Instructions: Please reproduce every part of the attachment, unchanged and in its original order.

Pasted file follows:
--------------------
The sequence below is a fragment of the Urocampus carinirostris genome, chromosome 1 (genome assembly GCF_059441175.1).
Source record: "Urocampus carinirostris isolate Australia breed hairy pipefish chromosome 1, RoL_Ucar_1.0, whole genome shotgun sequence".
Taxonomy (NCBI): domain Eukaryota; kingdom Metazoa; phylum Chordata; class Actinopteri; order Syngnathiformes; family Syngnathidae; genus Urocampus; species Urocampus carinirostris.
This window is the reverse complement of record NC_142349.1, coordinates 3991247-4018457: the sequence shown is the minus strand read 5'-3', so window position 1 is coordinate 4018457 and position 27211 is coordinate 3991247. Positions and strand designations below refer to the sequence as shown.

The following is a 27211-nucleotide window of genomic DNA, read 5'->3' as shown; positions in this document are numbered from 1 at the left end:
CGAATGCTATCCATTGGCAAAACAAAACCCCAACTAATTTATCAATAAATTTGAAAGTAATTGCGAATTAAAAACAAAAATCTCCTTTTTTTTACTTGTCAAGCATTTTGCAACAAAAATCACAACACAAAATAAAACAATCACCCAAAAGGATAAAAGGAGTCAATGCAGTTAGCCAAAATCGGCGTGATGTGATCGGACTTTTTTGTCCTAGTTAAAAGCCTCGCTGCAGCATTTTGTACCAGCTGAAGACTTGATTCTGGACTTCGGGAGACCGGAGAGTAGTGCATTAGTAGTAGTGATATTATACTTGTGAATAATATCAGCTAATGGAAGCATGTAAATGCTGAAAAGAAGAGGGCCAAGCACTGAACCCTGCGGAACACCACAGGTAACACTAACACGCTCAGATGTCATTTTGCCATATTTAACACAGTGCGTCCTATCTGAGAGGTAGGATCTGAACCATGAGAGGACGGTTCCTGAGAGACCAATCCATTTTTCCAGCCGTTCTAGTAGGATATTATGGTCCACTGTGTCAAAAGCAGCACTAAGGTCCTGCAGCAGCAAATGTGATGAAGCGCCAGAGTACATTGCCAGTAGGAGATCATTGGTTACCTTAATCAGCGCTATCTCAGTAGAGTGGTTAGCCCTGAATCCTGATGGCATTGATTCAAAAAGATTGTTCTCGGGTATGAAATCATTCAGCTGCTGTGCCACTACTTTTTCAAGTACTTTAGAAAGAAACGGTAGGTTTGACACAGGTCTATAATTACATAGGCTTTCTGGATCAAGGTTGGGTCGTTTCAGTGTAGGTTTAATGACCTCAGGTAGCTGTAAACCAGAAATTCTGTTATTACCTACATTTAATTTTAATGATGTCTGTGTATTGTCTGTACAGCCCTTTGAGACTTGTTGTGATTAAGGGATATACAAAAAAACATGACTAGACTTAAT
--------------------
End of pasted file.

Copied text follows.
The sequence below is a fragment of the Urocampus carinirostris genome, chromosome 1 (genome assembly GCF_059441175.1).
Source record: "Urocampus carinirostris isolate Australia breed hairy pipefish chromosome 1, RoL_Ucar_1.0, whole genome shotgun sequence".
Taxonomy (NCBI): domain Eukaryota; kingdom Metazoa; phylum Chordata; class Actinopteri; order Syngnathiformes; family Syngnathidae; genus Urocampus; species Urocampus carinirostris.
This window is the reverse complement of record NC_142349.1, coordinates 3991247-4018457: the sequence shown is the minus strand read 5'-3', so window position 1 is coordinate 4018457 and position 27211 is coordinate 3991247. Positions and strand designations below refer to the sequence as shown.

The following is a 27211-nucleotide window of genomic DNA, read 5'->3' as shown; positions in this document are numbered from 1 at the left end:
CGAATGCTATCCATTGGCAAAACAAAACCCCAACTAATTTATCAATAAATTTGAAAGTAATTGCGAATTAAAAACAAAAATCTCCTTTTTTTTACTTGTCAAGCATTTTGCAACAAAAATCACAACACAAAATAAAACAATCACCCAAAAGGATAAAAGGAGTCAATGCAGTTAGCCAAAATCGGCGTGATGTGATCGGACTTTTTTGTCCTAGTTAAAAGCCTCGCTGCAGCATTTTGTACCAGCTGAAGACTTGATTCTGGACTTCGGGAGACCGGAGAGTAGTGCATTAGTAGTAGTGATATTATACTTGTGAATAATATCAGCTAATGGAAGCATGTAAATGCTGAAAAGAAGAGGGCCAAGCACTGAACCCTGCGGAACACCACAGGTAACACTAACACGCTCAGATGTCATTTTGCCATATTTAACACAGTGCGTCCTATCTGAGAGGTAGGATCTGAACCATGAGAGGACGGTTCCTGAGAGACCAATCCATTTTTCCAGCCGTTCTAGTAGGATATTATGGTCCACTGTGTCAAAAGCAGCACTAAGGTCCTGCAGCAGCAAATGTGATGAAGCGCCAGAGTACATTGCCAGTAGGAGATCATTGGTTACCTTAATCAGCGCTATCTCAGTAGAGTGGTTAGCCCTGAATCCTGATGGCATTGATTCAAAAAGATTGTTCTCGGGTATGAAATCATTCAGCTGCTGTGCCACTACTTTTTCAAGTACTTTAGAAAGAAACGGTAGGTTTGACACAGGTCTATAATTACATAGGCTTTCTGGATCAAGGTTGGGTCGTTTCAGTGTAGGTTTAATGACCTCAGGTAGCTGTAAACCAGAAATTCTGTTATTACCTACATTTAATTTTAATGATGTCTGTGTATTGTCTGTACAGCCCTTTGAGACTTGTTGTGATTAAGGGATATACAAAAAAACATGACTAGACTTAAT